Use two cables to build your chest muscles.
Chris Clinton/Photodisc/Getty Images
No matter which exercises you perform, you risk hitting a plateau if you do the same activities repeatedly. As your body becomes used to the exercises, they become easier and you hinder further progress. Variety is the answer to this problem. By performing a wide range of exercises your body can't adapt fully to any one type. So, when it's time to work your chest, you can do barbell presses, dumbbell flyes and pushups if you wish -- but mix in some cable exercises to avoid hitting a plateau.
Don't Start with Cold Muscles
You're asking for trouble if you work out with cold muscles. Cold muscles aren't as flexible as warm muscles, so you'll lose some range of motion when you start pulling the cables during your main workout. You may also be more prone to injury if you don't warm up. Opinions differ on this point, but there's no reason to take the risk. Warm up with five to 10 minutes of aerobic exercise that increases your heart rate and creates a light sweat. Do some dynamic stretches to further prepare your muscles for strength training, such as vertical or horizontal arm swings.
Work the Pectoralis Major
Begin the main portion of your chest workout by hitting your largest chest muscle, the sternal head of the pectoralis major, with presses and flyes. You typically require a dual-cable machine or two cable machines to perform chest presses and flyes. Do flyes while lying on a flat bench with low cables to your right and left. Hold each cable's handle with your palms up and your arms extended but your elbows flexed slightly. Bring your hands together above your chest while maintaining the elbow bend. You can also do flyes while standing, using high cables, or while you're seated, with medium cables. Do your flyes on a decline bench, with low cables, to target the lower part of your pecs.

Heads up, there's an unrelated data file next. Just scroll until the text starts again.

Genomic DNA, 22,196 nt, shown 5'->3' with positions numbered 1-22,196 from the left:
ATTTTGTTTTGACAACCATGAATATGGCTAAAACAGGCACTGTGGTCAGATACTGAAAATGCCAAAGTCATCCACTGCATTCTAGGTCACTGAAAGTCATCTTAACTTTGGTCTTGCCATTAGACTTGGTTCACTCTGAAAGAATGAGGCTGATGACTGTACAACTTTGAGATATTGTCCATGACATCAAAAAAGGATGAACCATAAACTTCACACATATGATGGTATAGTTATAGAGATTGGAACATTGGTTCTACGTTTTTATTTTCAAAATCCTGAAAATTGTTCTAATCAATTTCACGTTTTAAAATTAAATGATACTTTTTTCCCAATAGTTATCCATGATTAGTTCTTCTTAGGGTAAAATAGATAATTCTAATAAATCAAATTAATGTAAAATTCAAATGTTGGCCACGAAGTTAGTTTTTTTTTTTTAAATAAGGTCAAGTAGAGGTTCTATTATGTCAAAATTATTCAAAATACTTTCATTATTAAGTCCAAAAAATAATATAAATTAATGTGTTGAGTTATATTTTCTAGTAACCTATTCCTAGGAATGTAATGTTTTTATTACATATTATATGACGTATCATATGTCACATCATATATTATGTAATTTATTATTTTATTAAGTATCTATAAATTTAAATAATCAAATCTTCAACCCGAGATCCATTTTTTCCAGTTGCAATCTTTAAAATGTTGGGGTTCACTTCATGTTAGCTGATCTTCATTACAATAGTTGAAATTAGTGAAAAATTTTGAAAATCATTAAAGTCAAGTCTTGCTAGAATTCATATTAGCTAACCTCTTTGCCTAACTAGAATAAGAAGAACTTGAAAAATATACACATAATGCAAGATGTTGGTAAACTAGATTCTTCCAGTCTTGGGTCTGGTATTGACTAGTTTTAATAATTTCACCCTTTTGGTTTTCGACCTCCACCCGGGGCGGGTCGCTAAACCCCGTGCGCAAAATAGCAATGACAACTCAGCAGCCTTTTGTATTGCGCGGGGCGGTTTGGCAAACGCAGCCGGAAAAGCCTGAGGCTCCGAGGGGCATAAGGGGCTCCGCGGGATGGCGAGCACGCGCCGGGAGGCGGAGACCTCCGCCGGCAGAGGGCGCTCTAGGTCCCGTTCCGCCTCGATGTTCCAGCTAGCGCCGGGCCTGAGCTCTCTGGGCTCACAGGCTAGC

Do chest presses while seated with your back to a pair of medium-height cables. Begin with your hands next to your shoulders, then extend your arms forward. Alternatively, do the press with one arm at a time. Perform presses while standing by using a high cable.
Don't Forget the Upper Pecs
Strengthen the clavicular head of the pectoralis major, near your collarbone, by pulling the cables at an upward angle. Perform flyes on an incline bench -- with your head higher than your feet -- and low cables, or do them while you're standing, using low cables and moving your arms diagonally from the sides of your abdomen to the front of your forehead. Do a standing fly with high cables, moving your hands down from the sides of your chest to the front of your waist, to work the pectoralis minor muscles in front of each shoulder. Again, flex your elbows and maintain the elbow bend for all your flyes.
Target the Serratus Anterior
Include at least one exercise that focuses on the serratus anterior muscles at the sides of your chest. Do an incline shoulder raise in a chair with your back to a medium cable. Attach a pair of stirrups to the cable and hold the stirrups above your head with your arms extended in front of you and angled roughly 45 degrees to the floor. Keep your arms straight as you push your shoulders toward your hands.
Sets and Reps
Perform two to three sets of each exercise, with eight to 12 repetitions per set. Use enough weight to make the last reps in each set challenging, but not so much that you lose your form. Don't perform chest exercises on two consecutive days, as your muscles require 48 hours to rest, recover and rebuild from the workout.